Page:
JAPANESE GARDEN REVIVED
Visitors can now walk under the Torii Gate and into Montecito’s latest piece of heaven.
Welcome to the renovated Japanese Garden at Ganna Walska Lotusland.
The $6 million project stayed true to the original design by Madame Ganna Walska and garden staff member Frank Fujii while adding amenities such as gathering spaces for tours and wider, wheelchair-accessible paths, spokesman Bob Craig told the News-Press.
“It’s been the largest project since we became a (public) botanic garden (in 1993),” Mr. Craig, director of marketing and communications, said as he gave the newspaper a tour around the 11/2-acre garden’s big pond, a small bamboo pond, waterfall and stream, and various paths.
The garden was created in the 1960s, he said.
“A lot of the changes were things she (Madame Walska) wanted to do, but never got around to or were in drawings from her archives or were things she and Frank Fujii had talked about,” he said.
Mr. Craig said Dorothy Fujii, Mr. Fujii’s widow, was the first person to enter the garden after its ribbon-cutting, VIP ceremony on June 13, which was followed a couple days later with its opening to the general public.
“When we were building the garden, it was a tough time in the recent history of Santa Barbara with the (Thomas) Fire and the debris flow,” said Mr. Craig, who noted boulders from the January 2018 mudslides have been incorporated as benches.
“People are so happy to be back in this space, which has always been so beloved,” he said. “They love the design, they love the feeling, they love the pathways.”
Scattered throughout the renovated area are 30 stone lanterns (ishi-doro), as well as stone frogs, turtles and Buddha that were in Madame Walska’s original Japanese Garden, Mr. Craig said.
A stone pagoda features five stories, which represent earth, water, fire, wind and sky.
Look carefully and you’ll spot a Shinto shrine, which was added in 1985.
The renovated garden’s design was done in conjunction with Lotusland CEO Gwen Stauffer, Derrik Eichelberger of Arcadia Studio and Paul Comstock of Comstock Landscape Architecture.
Mr. Craig said the work involved both landscaping — for example, the garden has 45 species of shrubs, 38 species of conifers and 13 varieties of ferns — and infrastructure improvements.
Mr. Craig pointed to a biofiltration system that will help to remove organic material from the big pond to prevent the water from being murky. He said the material will be put back into the garden to aid the plants.
As the pond reaches the proper alkaline level, koi will be reintroduced to it over the next few months, Mr. Craig said.
There’s a lot to see around the pond, and you can spot its aquatic lotus plants more easily because of a new deck that extends into the water. Look farther, and you’ll see Pine Island, featuring carefully pruned trees.
Mr. Craig gave more numbers about the garden: two varieties of palms, one cycad species, five types of bamboo, 30 kinds of herbaceous perennials, and six types of aquatic and bog plants.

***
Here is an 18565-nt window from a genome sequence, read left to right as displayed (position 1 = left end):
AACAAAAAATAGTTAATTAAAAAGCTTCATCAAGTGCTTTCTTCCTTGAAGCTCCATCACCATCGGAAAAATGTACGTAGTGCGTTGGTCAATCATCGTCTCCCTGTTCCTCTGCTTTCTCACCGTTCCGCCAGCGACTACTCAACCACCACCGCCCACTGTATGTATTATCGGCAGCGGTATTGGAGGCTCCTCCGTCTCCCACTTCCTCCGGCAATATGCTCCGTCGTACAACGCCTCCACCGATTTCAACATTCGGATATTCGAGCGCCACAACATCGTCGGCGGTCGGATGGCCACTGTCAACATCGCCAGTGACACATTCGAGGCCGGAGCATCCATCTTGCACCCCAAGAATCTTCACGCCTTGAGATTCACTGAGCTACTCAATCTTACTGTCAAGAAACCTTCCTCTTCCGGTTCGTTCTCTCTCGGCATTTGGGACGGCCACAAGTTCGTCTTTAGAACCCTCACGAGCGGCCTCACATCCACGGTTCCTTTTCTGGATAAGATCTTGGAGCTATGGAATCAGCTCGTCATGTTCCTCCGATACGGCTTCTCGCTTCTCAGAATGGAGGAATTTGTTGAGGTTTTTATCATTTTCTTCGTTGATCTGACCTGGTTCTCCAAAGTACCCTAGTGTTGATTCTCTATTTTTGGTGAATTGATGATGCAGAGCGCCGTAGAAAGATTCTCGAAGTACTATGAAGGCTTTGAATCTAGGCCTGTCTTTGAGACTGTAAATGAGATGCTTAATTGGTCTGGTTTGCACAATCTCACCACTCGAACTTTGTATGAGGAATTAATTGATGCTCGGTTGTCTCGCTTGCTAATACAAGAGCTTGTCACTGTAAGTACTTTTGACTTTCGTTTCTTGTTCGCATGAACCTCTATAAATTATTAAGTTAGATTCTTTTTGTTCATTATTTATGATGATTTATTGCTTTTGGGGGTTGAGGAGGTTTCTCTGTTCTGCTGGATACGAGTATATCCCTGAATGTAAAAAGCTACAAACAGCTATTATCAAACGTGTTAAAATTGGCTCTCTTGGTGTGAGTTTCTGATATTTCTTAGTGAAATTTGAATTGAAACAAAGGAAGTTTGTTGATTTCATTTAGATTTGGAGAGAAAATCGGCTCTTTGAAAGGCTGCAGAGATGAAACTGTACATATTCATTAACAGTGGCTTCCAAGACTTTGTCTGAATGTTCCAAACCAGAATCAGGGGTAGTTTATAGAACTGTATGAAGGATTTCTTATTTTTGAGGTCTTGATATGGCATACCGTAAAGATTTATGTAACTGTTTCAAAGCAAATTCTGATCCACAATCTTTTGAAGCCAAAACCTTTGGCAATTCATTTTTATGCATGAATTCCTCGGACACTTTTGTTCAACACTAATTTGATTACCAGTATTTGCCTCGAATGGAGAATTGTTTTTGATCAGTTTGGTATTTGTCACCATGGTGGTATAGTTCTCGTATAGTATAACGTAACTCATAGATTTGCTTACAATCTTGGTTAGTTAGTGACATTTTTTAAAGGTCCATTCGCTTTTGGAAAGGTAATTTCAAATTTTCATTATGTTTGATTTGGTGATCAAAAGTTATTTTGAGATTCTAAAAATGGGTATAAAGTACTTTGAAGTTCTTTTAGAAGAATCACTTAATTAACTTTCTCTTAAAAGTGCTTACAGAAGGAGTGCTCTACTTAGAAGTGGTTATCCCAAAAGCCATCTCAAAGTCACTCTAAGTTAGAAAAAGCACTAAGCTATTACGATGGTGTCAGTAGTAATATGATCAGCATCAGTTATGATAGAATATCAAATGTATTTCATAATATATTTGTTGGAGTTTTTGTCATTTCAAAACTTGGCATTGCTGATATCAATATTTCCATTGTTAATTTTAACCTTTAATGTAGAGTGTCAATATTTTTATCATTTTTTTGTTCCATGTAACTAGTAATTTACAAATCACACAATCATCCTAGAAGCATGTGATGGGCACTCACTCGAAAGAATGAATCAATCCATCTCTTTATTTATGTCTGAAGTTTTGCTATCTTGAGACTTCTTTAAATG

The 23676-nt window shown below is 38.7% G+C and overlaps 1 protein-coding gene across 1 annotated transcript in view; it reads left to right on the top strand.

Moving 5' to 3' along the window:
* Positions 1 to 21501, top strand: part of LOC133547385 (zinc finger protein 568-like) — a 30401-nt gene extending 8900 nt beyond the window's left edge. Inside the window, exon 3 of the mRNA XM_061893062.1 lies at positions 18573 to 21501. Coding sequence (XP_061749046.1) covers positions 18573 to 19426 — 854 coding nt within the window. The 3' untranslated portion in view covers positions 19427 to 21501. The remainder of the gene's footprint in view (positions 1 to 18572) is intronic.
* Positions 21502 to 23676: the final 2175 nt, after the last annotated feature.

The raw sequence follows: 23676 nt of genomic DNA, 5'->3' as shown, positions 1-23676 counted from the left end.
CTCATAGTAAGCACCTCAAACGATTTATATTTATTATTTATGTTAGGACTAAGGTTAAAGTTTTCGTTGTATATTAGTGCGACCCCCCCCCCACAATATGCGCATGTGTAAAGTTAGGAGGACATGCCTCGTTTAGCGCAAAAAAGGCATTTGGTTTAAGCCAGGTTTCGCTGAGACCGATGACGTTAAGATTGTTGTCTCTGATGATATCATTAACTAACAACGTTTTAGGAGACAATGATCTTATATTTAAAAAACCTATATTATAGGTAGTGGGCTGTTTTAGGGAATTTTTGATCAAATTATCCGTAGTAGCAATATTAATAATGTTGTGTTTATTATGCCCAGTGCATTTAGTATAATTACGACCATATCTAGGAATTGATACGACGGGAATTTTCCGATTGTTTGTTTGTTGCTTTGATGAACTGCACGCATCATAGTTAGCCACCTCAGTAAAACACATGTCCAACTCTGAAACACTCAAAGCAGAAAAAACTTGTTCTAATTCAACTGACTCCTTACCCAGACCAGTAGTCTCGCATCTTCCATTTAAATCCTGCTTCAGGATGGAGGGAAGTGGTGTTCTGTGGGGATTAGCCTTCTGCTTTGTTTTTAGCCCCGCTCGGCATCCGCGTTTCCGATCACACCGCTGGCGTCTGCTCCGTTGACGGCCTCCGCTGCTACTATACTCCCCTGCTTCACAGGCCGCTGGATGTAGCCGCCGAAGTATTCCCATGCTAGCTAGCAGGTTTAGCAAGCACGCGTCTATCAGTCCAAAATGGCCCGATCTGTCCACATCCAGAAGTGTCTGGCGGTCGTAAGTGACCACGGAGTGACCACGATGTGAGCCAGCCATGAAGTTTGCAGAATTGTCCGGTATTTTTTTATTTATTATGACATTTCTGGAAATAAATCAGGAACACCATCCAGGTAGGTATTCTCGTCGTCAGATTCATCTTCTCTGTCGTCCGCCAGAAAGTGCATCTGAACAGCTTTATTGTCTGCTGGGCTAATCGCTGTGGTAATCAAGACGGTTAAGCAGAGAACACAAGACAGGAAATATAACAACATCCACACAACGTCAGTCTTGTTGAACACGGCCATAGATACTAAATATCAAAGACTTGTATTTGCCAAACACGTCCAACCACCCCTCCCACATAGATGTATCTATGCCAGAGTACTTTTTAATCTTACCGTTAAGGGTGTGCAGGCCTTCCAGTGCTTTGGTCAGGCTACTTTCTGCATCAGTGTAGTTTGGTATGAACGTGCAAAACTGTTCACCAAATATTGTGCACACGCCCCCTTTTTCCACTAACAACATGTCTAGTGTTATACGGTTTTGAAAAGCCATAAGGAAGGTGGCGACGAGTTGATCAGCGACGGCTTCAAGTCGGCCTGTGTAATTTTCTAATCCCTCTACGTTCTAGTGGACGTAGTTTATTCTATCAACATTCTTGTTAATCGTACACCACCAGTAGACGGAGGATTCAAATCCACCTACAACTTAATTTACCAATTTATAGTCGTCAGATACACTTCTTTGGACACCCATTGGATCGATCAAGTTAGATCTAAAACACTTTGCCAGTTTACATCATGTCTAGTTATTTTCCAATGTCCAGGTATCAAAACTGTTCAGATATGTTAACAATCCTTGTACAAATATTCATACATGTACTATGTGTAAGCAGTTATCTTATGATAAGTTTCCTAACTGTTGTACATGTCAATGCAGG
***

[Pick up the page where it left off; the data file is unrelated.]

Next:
Walk a short distance from the pond and you stand in a forest of Araucaria trees, which tower more than a hundred feet.
As he continued to walk, Mr. Craig showed how the garden has the layers of a painting.
“One of the interesting things in Japanese garden design is called ‘hide and reveal,’ ” Mr. Craig said as he stepped on a path behind trees, which parted enough to allow a view of the pond in the background.
“Through the trees, you can see how everything is thoughtfully placed to create these spaces that are very meditative, picturesque and thought-provoking,” Mr. Craig said.
The garden certainly has colors that a painter would love. They vary from the many shades of green to the purple of Japanese maples.
Mr. Craig said flowering cherries (Prunus serrulata cv. Shiifugen) will stand along the soon-to-be opened Spring Blossom Walk, a wheelchair-accessible path to a pavilion under construction.
Keep walking, and you’ll encounter the new Karesansui, or dry garden with patterns raked in the sand.
Also new is the Miwatasu, a new gathering area with an overlook of the garden.
Mr. Craig’s informal tour led to docent Linda Bednarski, who praised the garden for its tranquility and beautiful flowers. “I’m so glad to see the lanterns hidden throughout the garden.”
Elsewhere, docent Tom Morey spoke up to be heard over a waterfall in the new Cryptomeria Gathering space among the grove of Japanese cedar (Cryptomeria japonica), a species with dramatic, curvy branches.
“This is my favorite spot,” Mr. Morey told the News-Press. “All the water is alive with movement and sound.”
IF YOU GO
Tours at Ganna Walska Lotusland in Montecito are at 10 a.m. and 1:30 p.m. Wednesdays through Saturdays. Reservations are required; call 969-9990. You will receive the address when you make the reservation.
Admission for the general public is $50 for adults and $25 for ages 3-17. There is no admission charge for children 2 and younger.
Lotusland members can walk for free through the garden unguided during business hours but still need a reservation.
For more information, go to www.lotusland.org.